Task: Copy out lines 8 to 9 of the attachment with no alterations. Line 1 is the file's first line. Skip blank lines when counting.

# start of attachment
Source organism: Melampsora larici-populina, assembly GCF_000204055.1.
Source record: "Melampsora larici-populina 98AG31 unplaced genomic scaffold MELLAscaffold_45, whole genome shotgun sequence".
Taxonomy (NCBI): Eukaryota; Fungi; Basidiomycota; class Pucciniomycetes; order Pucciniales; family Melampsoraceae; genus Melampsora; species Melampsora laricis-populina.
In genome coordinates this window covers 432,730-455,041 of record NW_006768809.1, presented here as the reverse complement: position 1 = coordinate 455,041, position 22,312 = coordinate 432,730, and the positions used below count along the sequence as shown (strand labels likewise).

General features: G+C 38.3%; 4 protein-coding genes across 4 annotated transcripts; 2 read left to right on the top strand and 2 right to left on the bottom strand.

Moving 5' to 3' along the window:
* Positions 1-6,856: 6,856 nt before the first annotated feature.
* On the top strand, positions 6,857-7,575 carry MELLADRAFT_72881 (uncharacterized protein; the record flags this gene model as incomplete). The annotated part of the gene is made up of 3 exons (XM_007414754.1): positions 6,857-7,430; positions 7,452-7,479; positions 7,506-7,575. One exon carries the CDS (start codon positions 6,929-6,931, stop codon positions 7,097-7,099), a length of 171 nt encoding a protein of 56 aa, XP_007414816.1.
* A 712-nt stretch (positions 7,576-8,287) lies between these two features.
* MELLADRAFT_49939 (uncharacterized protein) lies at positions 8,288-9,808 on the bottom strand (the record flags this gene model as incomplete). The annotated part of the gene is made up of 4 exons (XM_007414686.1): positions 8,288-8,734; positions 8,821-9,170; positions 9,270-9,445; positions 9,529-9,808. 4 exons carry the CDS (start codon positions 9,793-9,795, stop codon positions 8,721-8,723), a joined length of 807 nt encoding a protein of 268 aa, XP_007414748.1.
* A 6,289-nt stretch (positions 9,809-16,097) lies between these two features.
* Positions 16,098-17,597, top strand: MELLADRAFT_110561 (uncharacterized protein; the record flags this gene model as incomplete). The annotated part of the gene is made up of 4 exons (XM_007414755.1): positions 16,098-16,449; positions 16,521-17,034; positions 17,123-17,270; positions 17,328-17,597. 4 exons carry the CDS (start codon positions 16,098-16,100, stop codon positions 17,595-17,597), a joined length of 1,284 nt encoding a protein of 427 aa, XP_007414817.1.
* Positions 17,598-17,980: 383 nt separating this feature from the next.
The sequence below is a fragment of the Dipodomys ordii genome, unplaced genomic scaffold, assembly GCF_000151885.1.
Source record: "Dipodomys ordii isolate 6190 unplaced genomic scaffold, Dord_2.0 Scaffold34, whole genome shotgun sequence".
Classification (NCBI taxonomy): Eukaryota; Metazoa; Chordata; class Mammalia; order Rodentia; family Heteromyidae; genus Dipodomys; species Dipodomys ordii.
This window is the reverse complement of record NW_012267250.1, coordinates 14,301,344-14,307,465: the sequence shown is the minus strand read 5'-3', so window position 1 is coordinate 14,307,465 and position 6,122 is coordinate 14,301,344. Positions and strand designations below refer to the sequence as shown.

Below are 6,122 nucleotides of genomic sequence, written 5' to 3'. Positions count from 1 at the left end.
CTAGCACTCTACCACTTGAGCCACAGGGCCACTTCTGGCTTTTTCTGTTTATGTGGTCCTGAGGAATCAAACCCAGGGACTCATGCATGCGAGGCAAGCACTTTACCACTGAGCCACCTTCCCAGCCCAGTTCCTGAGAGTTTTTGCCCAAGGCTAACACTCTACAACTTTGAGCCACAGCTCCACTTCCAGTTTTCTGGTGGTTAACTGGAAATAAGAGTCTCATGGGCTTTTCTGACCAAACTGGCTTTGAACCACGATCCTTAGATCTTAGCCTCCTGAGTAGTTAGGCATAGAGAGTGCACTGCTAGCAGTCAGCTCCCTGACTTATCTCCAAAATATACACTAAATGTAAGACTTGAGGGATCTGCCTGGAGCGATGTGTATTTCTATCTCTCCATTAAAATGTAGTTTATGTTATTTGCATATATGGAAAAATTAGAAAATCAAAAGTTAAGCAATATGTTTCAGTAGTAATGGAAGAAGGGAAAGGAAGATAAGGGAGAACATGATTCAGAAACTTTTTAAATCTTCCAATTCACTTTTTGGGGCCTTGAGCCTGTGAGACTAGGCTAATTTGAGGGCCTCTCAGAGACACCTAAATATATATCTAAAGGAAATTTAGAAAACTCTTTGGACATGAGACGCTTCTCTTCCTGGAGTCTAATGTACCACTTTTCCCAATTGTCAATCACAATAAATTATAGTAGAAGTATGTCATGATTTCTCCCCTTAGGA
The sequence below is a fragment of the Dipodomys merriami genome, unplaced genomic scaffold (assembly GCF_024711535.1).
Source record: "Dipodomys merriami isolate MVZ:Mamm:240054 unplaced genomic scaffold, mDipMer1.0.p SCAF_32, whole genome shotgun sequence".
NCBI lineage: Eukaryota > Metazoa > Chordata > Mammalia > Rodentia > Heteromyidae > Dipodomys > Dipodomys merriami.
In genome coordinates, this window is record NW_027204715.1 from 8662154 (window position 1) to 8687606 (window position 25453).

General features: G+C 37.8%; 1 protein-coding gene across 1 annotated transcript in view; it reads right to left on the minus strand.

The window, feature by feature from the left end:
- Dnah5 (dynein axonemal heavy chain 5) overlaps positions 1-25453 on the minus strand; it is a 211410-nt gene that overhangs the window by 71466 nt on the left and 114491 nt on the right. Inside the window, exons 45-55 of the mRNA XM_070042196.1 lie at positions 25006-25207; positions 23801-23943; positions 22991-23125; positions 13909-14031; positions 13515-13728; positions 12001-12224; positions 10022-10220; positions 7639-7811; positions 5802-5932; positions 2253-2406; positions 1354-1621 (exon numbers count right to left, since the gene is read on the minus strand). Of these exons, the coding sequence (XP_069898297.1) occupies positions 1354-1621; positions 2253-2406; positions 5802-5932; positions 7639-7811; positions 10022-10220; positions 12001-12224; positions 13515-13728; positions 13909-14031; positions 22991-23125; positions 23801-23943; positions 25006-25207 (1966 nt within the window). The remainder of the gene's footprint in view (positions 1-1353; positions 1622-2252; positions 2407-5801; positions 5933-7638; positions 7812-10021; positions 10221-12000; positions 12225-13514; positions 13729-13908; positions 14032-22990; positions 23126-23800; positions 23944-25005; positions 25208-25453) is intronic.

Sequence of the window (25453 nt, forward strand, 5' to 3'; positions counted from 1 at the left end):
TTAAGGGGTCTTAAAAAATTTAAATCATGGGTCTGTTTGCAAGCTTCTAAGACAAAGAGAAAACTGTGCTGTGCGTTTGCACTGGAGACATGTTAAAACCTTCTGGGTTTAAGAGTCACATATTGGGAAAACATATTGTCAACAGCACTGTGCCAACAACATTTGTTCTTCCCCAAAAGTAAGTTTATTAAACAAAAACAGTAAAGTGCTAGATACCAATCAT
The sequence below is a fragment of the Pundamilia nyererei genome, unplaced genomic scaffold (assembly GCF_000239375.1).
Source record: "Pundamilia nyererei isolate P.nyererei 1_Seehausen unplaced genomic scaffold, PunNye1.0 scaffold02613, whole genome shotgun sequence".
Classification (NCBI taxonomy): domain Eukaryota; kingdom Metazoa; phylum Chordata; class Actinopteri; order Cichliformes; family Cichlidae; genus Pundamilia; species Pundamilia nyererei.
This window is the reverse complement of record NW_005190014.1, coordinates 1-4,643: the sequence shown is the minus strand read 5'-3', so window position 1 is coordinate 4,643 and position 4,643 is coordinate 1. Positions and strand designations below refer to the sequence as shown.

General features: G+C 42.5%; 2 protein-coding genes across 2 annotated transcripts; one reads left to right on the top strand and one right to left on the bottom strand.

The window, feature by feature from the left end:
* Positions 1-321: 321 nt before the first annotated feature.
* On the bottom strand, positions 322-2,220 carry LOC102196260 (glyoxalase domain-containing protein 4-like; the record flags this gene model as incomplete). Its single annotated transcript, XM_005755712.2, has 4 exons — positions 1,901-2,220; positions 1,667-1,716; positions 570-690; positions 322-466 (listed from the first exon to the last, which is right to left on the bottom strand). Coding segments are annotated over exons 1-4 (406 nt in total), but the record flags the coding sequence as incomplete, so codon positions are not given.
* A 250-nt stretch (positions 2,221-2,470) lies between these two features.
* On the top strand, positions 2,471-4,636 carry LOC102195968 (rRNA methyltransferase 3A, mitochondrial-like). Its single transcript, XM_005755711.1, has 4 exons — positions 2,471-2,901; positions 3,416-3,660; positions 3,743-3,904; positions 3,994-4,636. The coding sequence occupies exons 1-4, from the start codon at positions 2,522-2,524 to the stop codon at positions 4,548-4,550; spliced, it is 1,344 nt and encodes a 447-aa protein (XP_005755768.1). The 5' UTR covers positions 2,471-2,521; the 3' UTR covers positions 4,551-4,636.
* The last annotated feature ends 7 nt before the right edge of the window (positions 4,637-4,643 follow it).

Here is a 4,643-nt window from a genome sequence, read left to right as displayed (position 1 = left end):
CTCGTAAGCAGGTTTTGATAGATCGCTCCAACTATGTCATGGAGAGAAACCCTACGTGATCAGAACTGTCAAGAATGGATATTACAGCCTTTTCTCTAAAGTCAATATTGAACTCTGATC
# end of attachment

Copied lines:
* On the top strand, positions 6,857-7,575 carry MELLADRAFT_72881 (uncharacterized protein; the record flags this gene model as incomplete). The annotated part of the gene is made up of 3 exons (XM_007414754.1): positions 6,857-7,430; positions 7,452-7,479; positions 7,506-7,575. One exon carries the CDS (start codon positions 6,929-6,931, stop codon positions 7,097-7,099), a length of 171 nt encoding a protein of 56 aa, XP_007414816.1.
* A 712-nt stretch (positions 7,576-8,287) lies between these two features.